John Legend and Natalie Portman want you to try wearing fungus instead of leather

Jonathan Shieber
·4 min read
Photo taken in Thai Mueang, Thailand
Photo taken in Thai Mueang, Thailand

Natalie Portman and John Legend are joining a group of venture capitalists and unnamed fashion brands backing MycoWorks, a company that just raised $45 million to commercialize its technology that makes a fungal-based biomaterial that can replace leather.

The goal is to get consumers to trade in their leather and lizard skin couture for some fungus fashion.

The company said it has inked some deals with big fashion brands as partners as it looks to bring its funky fungus to the masses in shoes, wallets, belts and other goods that traditionally use cowhide or other animal skins.

"We have been working with a few luxury brands and a major footwear manufacturer in very close collaboration," said Matt Scullin, the chief executive officer at MycoWorks .

The unnamed fashion brands have already started producing products for stores in a range of items including shoes, ready to wear apparel and bags, according to Scullin.

MycoWorks likes to differentiate itself from other brands that want to bring a fungus among us or plant new plant-based fabrics in fashion -- companies like Bolt Threads (mushrooms), Ananas Anam (pineapple fibers), and Desserto (cactus leather) -- with its emphasis on the durability of its fabric.

"We’ve had the product tested in a huge range of different applications of various leather-based apparel to upholstery to standard leather goods like handbags and wallets. The key difference between our material and mushroom leather is that the structural components is so high," Scullin said. "We're confident in the material’s ability to perform in a really wide range of applications so there’s a wide range of uses for that."

To that end, MycoWorks is focused on the high-end of the market. "There’s a misconception that brands are willing to sacrifice performance for sustainability and that’s not true," Scullin said. "The real adoption occurs in an industry like this when the performance is there."

Scullin won't say how much the MycoWorks material costs nor would he talk about which specific companies are working with the company's product right now. He did say that the company hopes eventually to be price competitive with not just the traditional leather market, but the plastic market for leather replacements, which is worth $70 billion per-year alone.

With the company's current capacity it can produce tens of thousands of square feet of fungal material per yar, according to Scullin. That means MycoWorks still has a long way to go to catch up to an industry that produces billions of square feet of leather.

The funding for MycoWorks is impressive, but it also has to contend with some competitors that are getting traction of their own in the fashion industry.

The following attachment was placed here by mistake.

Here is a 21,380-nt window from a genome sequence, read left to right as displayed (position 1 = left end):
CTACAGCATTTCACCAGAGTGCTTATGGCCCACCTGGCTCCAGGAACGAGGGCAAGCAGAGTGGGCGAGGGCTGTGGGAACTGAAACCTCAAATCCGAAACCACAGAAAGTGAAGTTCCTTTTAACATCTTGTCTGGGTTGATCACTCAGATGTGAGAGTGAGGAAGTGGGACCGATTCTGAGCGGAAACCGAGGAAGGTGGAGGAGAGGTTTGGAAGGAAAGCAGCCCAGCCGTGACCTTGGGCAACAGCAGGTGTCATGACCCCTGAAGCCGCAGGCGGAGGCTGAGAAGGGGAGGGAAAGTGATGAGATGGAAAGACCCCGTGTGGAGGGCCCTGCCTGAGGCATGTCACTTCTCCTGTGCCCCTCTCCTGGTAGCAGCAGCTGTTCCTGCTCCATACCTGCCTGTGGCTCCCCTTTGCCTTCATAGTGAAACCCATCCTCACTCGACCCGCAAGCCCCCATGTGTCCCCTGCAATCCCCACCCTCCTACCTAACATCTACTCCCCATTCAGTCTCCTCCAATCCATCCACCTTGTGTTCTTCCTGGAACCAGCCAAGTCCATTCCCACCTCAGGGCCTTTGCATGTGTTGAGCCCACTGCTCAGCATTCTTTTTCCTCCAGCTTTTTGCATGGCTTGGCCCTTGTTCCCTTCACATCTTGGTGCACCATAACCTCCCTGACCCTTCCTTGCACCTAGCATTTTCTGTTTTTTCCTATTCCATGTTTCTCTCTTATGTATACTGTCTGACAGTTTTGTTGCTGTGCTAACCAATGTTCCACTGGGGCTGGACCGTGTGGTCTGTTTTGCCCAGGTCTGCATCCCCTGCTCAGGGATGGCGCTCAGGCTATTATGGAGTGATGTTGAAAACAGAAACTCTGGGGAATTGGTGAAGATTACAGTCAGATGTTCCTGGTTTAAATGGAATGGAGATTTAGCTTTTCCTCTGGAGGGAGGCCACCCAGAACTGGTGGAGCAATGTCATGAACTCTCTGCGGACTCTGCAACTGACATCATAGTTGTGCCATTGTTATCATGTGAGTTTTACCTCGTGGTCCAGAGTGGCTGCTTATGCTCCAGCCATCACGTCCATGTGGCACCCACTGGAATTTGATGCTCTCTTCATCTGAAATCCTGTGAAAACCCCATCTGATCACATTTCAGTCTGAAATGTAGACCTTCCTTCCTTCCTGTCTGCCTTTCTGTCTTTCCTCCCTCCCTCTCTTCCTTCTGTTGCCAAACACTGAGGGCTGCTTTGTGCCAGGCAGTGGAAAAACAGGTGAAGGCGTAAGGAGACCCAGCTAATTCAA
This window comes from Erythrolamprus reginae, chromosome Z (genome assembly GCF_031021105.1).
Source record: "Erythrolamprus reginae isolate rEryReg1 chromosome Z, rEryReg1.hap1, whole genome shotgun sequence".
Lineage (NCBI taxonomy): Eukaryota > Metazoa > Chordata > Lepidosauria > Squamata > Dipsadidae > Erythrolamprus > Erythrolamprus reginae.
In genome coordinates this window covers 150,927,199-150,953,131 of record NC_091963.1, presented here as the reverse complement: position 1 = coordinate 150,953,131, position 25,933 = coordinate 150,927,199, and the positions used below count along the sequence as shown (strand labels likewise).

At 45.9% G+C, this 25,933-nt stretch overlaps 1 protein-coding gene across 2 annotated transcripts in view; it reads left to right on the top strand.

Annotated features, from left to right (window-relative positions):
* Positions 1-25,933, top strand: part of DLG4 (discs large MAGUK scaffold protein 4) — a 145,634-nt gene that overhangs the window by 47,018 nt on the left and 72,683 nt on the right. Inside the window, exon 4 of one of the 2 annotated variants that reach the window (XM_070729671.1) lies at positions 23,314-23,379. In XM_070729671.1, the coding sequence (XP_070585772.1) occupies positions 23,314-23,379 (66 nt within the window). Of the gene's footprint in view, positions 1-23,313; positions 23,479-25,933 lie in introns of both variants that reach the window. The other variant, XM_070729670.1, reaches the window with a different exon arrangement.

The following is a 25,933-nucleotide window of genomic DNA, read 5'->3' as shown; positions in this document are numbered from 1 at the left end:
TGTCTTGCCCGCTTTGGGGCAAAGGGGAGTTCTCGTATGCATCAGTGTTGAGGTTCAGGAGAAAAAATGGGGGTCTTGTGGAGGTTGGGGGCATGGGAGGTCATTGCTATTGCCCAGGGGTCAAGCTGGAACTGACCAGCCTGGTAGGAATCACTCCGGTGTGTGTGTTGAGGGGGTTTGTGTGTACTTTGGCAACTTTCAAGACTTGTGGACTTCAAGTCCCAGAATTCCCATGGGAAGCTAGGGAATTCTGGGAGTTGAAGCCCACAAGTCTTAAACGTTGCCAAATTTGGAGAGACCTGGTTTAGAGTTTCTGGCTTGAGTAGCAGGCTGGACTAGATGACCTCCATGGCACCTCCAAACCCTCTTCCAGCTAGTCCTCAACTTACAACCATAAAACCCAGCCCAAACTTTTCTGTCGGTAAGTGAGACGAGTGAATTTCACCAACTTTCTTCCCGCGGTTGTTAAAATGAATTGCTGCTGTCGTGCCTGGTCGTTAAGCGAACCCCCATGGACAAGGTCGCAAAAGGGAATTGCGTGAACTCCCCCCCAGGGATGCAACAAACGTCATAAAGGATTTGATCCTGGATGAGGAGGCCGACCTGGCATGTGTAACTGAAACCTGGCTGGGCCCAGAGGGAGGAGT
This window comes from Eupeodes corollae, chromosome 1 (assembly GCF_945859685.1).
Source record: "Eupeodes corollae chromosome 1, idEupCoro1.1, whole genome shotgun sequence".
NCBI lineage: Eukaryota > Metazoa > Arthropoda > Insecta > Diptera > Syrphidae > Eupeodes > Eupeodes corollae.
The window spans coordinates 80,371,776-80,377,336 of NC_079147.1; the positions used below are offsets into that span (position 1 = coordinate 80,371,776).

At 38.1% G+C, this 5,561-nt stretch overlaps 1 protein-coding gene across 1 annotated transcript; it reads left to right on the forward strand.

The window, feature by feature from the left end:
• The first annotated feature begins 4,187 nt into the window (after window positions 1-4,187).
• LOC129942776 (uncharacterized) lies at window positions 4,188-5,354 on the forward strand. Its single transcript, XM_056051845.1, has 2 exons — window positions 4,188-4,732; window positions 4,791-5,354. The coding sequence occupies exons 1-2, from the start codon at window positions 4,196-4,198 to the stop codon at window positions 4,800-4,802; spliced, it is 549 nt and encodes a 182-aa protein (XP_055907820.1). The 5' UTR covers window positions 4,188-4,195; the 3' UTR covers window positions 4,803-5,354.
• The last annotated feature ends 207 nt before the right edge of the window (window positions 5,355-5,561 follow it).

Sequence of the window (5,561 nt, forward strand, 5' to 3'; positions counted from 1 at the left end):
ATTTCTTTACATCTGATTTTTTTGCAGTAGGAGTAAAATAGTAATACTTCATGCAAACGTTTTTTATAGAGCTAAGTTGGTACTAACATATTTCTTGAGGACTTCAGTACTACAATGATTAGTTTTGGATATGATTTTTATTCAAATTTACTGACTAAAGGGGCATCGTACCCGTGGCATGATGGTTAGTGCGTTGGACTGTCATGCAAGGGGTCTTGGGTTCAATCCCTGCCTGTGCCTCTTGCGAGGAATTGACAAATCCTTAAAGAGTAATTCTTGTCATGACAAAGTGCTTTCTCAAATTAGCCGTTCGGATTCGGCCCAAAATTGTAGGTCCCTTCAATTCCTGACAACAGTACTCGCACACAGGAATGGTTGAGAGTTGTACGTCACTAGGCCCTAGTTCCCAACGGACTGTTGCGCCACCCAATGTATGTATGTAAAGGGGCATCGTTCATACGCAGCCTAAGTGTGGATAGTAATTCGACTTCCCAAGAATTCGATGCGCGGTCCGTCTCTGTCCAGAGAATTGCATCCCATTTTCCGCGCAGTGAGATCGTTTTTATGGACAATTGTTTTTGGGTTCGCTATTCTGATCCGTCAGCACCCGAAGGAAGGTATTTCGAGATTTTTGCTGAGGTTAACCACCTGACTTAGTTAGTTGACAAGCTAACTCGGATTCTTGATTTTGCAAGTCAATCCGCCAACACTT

In October, Bolt Threads announced the creation of a consortium alongside longtime partners Adidas, Stella McCartney and the fashion house behind brands like Balenciaga to explore mushroom leather-based products.

For MycoWorks investors -- including WTT Investment Ltd. (Taipei, Taiwan), DCVC Bio, Valor Equity Partners, Humboldt Fund, Gruss & Co., Novo Holdings, 8VC, SOSV, AgFunder, Wireframe Ventures and Tony Fadell -- the competition is expected. But they believe that MycoWorks functionality makes it the king (oyster) of the leather substitute world.

"Fine mycelial leather is customizable to client needs," said DCVC Bio investor Kiersten Stead. "[It's] customizable in terms of shape, and application. And prices will vary depending on what the application and the criteria from customers is."

In all, MycoWorks has raised $62 million and the company's new financing announcement coincides with the opening of a new Emeryville, California production plant that takes its capacity up to its current tens-of-thousands of feet of fungal leather replacement capacity.

Behind all of this push to find replacements for animal skins is a growing awareness of the problems associated with traditional methods for manufacturing leather for clothes and shoes. It's a terribly toxic and polluting process, both in the tanning and dyeing and in the waste and landfilling associated with both animal leather and its plastic replacements.

"The process of growing the mycelium is carbon negative. Customers will look at [our product] versus an animal hide and say why wouldn’t I choose [that]," said Sculin. "In addition you have the non-animal aspects and the plastic-free aspects that are driving so many decisions right now… what we really are to our brand partners is an advanced manufacturing company. We are motivated by sustainability. We represent a way for them to change their supply chains."